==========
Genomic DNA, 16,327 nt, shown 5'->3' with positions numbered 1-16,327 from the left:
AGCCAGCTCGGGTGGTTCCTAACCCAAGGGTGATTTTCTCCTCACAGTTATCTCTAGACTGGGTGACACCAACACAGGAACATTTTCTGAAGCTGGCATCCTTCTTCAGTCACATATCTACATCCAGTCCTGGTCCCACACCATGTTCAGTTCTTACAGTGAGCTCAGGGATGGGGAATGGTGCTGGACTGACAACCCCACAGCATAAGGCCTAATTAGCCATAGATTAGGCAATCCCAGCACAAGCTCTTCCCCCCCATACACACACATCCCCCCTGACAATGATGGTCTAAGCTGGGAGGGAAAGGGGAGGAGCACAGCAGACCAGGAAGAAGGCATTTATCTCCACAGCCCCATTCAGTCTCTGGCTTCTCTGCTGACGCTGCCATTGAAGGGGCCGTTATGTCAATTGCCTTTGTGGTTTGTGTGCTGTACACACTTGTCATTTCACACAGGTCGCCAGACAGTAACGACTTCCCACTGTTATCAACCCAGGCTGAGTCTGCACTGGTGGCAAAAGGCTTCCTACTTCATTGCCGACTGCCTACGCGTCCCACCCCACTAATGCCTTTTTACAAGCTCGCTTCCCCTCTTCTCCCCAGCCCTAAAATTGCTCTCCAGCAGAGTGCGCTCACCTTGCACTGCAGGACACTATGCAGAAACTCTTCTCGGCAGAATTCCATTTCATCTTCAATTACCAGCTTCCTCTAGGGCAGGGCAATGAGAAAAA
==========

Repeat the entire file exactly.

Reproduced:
Genomic DNA, 16,327 nt, shown 5'->3' with positions numbered 1-16,327 from the left:
AGCCAGCTCGGGTGGTTCCTAACCCAAGGGTGATTTTCTCCTCACAGTTATCTCTAGACTGGGTGACACCAACACAGGAACATTTTCTGAAGCTGGCATCCTTCTTCAGTCACATATCTACATCCAGTCCTGGTCCCACACCATGTTCAGTTCTTACAGTGAGCTCAGGGATGGGGAATGGTGCTGGACTGACAACCCCACAGCATAAGGCCTAATTAGCCATAGATTAGGCAATCCCAGCACAAGCTCTTCCCCCCCATACACACACATCCCCCCTGACAATGATGGTCTAAGCTGGGAGGGAAAGGGGAGGAGCACAGCAGACCAGGAAGAAGGCATTTATCTCCACAGCCCCATTCAGTCTCTGGCTTCTCTGCTGACGCTGCCATTGAAGGGGCCGTTATGTCAATTGCCTTTGTGGTTTGTGTGCTGTACACACTTGTCATTTCACACAGGTCGCCAGACAGTAACGACTTCCCACTGTTATCAACCCAGGCTGAGTCTGCACTGGTGGCAAAAGGCTTCCTACTTCATTGCCGACTGCCTACGCGTCCCACCCCACTAATGCCTTTTTACAAGCTCGCTTCCCCTCTTCTCCCCAGCCCTAAAATTGCTCTCCAGCAGAGTGCGCTCACCTTGCACTGCAGGACACTATGCAGAAACTCTTCTCGGCAGAATTCCATTTCATCTTCAATTACCAGCTTCCTCTAGGGCAGGGCAATGAGAAAAA